Additional Learning Links for Lewis & Clark The Ultimate AdventureTime has put together The Ultimate Adventure for the Bicentennial of Lewis & Clark. A reflection on their sacrifice and achievement, you’ll find 15 articles on topics ranging from Homeland Security to Sacagawea, 11 ways to follow their trail, and original pages from the Lewis & Clark journals. Be sure to check the Table of Contents.Source: Time, Inc.Reading Level: Moderate
Discovering Lewis & ClarkA Legacy website since 1998, this site focuses on Persistent Issues, Core Values, and Changing Visions. Through the use of a 19-part synopsis by Harry Fritz, a Professor of History at the University of Montana, Missoula, this website progresses with interpretative episodes. There are selections from the Lewis and Clark journals, photographs, maps, animated graphics, moving pictures, and sound files.Source: VIAs, Inc.Reading Level: Moderate
The Journey of the Corps of DiscoveryThis film by Ken Burns takes you inside the Corps, the life of Native Americans, and The Archive. Check out the timeline of the expedition, maps or read the journals of the Corps. Into the Unknown is an interactive expedition where you lead the group into uncharted territory. Make decisions crucial to your survival and see how long you would last filling in for Meriwether Lewis.Source: PBS Online, GM General Motors Reading Level: Moderate
Lewis and Clark 200This is a partnership between 32 federal agencies and organizations with one goal: To provide and easy to use web portal with information about various Lewis and Clark places. Choose from the list with over 50 links to information.Source: Jay RasmussenReading Level: Advanced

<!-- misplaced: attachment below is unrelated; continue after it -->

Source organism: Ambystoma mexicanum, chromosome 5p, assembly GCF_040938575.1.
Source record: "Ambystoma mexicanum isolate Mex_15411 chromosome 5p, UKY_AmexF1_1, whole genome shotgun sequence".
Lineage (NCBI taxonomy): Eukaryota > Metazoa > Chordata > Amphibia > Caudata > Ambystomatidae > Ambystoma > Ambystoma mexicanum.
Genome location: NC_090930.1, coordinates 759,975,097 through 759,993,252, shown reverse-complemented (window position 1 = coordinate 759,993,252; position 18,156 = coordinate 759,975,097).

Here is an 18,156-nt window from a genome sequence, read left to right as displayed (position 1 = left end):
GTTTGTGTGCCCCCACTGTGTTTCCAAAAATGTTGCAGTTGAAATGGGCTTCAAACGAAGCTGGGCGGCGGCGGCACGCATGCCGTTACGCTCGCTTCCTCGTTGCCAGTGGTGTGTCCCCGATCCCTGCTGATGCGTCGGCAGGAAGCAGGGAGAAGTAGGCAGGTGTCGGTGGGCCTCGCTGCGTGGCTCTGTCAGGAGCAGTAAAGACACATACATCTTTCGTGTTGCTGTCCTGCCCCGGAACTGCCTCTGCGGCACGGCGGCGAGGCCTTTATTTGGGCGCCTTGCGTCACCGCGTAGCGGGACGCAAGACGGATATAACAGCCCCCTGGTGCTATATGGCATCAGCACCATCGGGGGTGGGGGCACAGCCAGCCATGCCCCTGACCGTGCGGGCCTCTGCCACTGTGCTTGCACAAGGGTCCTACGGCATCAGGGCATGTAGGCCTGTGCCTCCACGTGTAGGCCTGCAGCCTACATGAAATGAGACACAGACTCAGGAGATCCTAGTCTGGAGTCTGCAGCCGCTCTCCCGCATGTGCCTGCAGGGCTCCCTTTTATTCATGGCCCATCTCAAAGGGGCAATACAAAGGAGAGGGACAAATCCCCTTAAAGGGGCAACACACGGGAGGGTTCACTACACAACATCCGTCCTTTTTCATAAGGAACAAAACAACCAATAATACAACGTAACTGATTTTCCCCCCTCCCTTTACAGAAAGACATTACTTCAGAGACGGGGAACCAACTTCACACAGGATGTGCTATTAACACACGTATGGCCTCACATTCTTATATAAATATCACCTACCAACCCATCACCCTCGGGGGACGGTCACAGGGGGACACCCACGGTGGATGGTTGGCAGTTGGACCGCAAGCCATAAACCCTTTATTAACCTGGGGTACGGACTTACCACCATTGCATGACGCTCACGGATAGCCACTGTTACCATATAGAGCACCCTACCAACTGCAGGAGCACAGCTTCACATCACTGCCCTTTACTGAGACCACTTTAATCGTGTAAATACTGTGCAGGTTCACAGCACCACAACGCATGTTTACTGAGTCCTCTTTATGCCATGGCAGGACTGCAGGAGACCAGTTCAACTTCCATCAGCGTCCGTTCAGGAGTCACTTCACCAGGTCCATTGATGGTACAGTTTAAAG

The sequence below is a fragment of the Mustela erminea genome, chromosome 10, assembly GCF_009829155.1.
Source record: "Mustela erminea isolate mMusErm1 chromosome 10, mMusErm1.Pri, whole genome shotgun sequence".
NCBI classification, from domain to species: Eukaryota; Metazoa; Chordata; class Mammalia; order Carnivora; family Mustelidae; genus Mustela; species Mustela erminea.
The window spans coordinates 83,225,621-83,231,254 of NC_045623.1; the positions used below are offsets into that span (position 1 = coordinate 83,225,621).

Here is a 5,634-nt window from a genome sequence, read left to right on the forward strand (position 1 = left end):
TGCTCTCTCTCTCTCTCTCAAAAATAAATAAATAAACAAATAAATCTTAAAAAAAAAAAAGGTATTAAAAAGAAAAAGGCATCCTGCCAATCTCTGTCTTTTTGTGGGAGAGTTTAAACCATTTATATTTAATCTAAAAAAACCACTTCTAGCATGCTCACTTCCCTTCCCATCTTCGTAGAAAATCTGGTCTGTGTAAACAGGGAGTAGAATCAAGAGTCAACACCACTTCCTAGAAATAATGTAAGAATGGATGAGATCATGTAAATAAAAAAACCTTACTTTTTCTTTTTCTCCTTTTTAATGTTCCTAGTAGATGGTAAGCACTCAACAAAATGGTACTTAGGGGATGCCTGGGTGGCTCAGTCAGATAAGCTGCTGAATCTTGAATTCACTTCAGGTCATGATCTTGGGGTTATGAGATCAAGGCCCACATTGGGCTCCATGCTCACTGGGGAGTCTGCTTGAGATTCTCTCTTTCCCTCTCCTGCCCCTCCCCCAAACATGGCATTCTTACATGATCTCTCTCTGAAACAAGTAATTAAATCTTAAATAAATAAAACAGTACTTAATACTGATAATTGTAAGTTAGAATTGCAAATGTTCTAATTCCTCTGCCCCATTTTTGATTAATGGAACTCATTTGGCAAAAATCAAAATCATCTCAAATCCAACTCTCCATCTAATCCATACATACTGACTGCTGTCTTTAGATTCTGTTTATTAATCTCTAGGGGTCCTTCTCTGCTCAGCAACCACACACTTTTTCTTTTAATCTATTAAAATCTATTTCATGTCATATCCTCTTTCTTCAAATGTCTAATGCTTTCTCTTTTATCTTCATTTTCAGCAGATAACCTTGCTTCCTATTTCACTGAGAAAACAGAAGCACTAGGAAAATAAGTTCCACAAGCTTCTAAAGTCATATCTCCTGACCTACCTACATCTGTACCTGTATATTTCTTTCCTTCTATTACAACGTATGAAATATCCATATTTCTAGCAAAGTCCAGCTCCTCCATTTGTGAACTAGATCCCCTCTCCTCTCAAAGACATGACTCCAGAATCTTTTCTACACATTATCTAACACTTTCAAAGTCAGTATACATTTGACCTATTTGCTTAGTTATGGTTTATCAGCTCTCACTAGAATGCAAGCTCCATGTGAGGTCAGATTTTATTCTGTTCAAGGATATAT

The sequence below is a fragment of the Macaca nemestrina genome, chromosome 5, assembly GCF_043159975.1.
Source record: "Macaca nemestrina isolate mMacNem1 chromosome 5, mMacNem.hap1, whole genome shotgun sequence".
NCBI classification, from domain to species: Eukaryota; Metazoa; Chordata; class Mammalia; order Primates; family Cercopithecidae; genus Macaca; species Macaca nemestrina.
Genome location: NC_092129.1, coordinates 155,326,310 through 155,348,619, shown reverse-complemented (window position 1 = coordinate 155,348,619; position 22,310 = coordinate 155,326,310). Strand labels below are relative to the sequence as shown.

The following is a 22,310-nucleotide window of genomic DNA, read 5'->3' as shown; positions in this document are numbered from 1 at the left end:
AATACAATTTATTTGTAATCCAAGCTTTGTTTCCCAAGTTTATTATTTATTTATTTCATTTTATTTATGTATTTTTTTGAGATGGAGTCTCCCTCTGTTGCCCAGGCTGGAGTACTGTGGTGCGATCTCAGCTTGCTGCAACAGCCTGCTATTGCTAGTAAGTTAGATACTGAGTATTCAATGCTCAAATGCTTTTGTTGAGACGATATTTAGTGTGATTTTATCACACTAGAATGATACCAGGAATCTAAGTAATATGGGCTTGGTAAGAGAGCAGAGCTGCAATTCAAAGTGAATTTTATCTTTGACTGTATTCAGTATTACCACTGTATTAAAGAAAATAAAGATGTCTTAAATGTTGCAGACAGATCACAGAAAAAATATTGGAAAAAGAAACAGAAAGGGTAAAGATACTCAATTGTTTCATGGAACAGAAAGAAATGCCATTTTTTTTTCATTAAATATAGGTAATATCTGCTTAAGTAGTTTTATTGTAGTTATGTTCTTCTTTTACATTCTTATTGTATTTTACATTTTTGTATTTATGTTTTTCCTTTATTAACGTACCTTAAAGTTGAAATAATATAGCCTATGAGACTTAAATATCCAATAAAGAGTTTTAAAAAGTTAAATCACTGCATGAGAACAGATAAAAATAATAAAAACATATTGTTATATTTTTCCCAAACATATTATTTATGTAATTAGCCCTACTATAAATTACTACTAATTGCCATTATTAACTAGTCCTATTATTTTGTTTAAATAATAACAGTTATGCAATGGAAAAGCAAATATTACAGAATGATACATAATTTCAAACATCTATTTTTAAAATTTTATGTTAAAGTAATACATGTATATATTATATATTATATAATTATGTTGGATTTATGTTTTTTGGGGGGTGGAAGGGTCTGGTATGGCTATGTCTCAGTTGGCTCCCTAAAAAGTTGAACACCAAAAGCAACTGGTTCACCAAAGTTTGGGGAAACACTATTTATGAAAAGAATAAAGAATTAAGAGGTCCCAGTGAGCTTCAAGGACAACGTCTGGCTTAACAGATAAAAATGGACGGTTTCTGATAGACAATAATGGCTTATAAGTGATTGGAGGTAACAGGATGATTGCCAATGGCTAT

Lewis and Clark...
Who: Meriwether Lewis & William Clark, about 33 Members of the Corps of Discovery, and various people who came and went.
What: A scientific voyage with the purpose of charting the area between the Missouri River and the Pacific Coast and discovering the Northwest passage.
Where: Between the Missouri and Columbia River systems.
When: The story begins on January 18, 1803 with the secret letter sent to Congress by Thomas Jefferson requesting financial backing for an expedition to explore the Missouri River. The story ends on September 23, 1806 when the expedition returns from the now charted West to St. Louis.
How: Over land on foot and using tributaries and rivers when possible. Members of the group collected plant and animal specimens, studied Indian cultures, conducted diplomatic councils, established trading relationships with tribes, and recorded weather data.
Why: To open the unknown west for future development.
Source: Time, Inc., PBS Online
Cite this… (new...
Lewis & Clark Quiz Lewis & Clark Quiz
Choose the best possible answer from the choices given and have fun!
1. What were Lewis and Clark’s first names? Huey and KentMeriwether and WilliamJamal and Gable 2. In what year did the infamous expedition begin? 180319061789 3. How long did the expedition take? 2 weeks10 months3 years 4. Whose idea was it to begin this adventure? Lewis & ClarkThomas JeffersonCongress 5. How many original members were there in the Corps of Discovery? 1053317 6. How many years has it been since Lewis and Clark’s journey? 2002000102 7. Members of the group collected plant and animal specimens, set up trade relationships, and what? recorded weather datacarved and sold wooden trinketsmade friends with local bears 8. What was the most important accomplishment of the expedition? The data collected on plant and animal specimensOpening the unknown west for future developmentboth of these were very important 9. Sacagawea was a major part of the expedition because…. she could speak Shoshoni, Minitari, and French.she knew the land and how to find food.of both of these reasons. 10. What was the name of Clark’s slave whom he took on this mission? BennyTomYork When you are done, click the finished button and your score will appear in the box.<br